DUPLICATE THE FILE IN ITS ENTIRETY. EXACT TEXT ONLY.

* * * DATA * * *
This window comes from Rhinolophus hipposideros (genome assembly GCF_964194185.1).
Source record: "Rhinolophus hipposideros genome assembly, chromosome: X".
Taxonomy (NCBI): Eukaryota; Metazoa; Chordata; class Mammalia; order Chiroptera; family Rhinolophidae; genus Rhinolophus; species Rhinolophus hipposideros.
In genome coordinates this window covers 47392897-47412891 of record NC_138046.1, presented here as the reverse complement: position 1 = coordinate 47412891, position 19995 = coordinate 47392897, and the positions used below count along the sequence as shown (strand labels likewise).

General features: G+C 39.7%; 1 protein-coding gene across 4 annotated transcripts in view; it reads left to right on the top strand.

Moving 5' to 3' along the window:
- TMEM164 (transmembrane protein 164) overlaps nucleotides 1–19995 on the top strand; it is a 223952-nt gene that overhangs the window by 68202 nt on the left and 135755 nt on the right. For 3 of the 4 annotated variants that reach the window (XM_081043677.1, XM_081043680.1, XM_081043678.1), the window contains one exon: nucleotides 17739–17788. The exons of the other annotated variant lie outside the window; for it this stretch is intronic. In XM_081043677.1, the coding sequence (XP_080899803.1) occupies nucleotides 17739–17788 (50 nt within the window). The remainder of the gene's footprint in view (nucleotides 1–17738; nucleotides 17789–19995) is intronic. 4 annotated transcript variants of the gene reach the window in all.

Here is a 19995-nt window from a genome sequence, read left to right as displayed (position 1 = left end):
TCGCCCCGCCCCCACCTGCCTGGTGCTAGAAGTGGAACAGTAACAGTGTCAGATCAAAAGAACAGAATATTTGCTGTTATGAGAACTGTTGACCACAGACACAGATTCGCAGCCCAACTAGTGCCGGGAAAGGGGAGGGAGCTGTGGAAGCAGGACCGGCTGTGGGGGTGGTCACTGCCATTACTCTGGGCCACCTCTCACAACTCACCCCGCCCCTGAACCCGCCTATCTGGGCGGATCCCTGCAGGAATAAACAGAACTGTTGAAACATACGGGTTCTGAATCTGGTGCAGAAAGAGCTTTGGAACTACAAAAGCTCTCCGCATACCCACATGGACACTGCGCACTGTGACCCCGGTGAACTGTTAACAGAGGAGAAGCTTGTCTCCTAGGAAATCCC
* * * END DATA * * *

This window comes from Rhinolophus hipposideros (genome assembly GCF_964194185.1).
Source record: "Rhinolophus hipposideros genome assembly, chromosome: X".
Taxonomy (NCBI): Eukaryota; Metazoa; Chordata; class Mammalia; order Chiroptera; family Rhinolophidae; genus Rhinolophus; species Rhinolophus hipposideros.
In genome coordinates this window covers 47392897-47412891 of record NC_138046.1, presented here as the reverse complement: position 1 = coordinate 47412891, position 19995 = coordinate 47392897, and the positions used below count along the sequence as shown (strand labels likewise).

General features: G+C 39.7%; 1 protein-coding gene across 4 annotated transcripts in view; it reads left to right on the top strand.

Moving 5' to 3' along the window:
- TMEM164 (transmembrane protein 164) overlaps nucleotides 1–19995 on the top strand; it is a 223952-nt gene that overhangs the window by 68202 nt on the left and 135755 nt on the right. For 3 of the 4 annotated variants that reach the window (XM_081043677.1, XM_081043680.1, XM_081043678.1), the window contains one exon: nucleotides 17739–17788. The exons of the other annotated variant lie outside the window; for it this stretch is intronic. In XM_081043677.1, the coding sequence (XP_080899803.1) occupies nucleotides 17739–17788 (50 nt within the window). The remainder of the gene's footprint in view (nucleotides 1–17738; nucleotides 17789–19995) is intronic. 4 annotated transcript variants of the gene reach the window in all.

Here is a 19995-nt window from a genome sequence, read left to right as displayed (position 1 = left end):
TCGCCCCGCCCCCACCTGCCTGGTGCTAGAAGTGGAACAGTAACAGTGTCAGATCAAAAGAACAGAATATTTGCTGTTATGAGAACTGTTGACCACAGACACAGATTCGCAGCCCAACTAGTGCCGGGAAAGGGGAGGGAGCTGTGGAAGCAGGACCGGCTGTGGGGGTGGTCACTGCCATTACTCTGGGCCACCTCTCACAACTCACCCCGCCCCTGAACCCGCCTATCTGGGCGGATCCCTGCAGGAATAAACAGAACTGTTGAAACATACGGGTTCTGAATCTGGTGCAGAAAGAGCTTTGGAACTACAAAAGCTCTCCGCATACCCACATGGACACTGCGCACTGTGACCCCGGTGAACTGTTAACAGAGGAGAAGCTTGTCTCCTAGGAAATCCC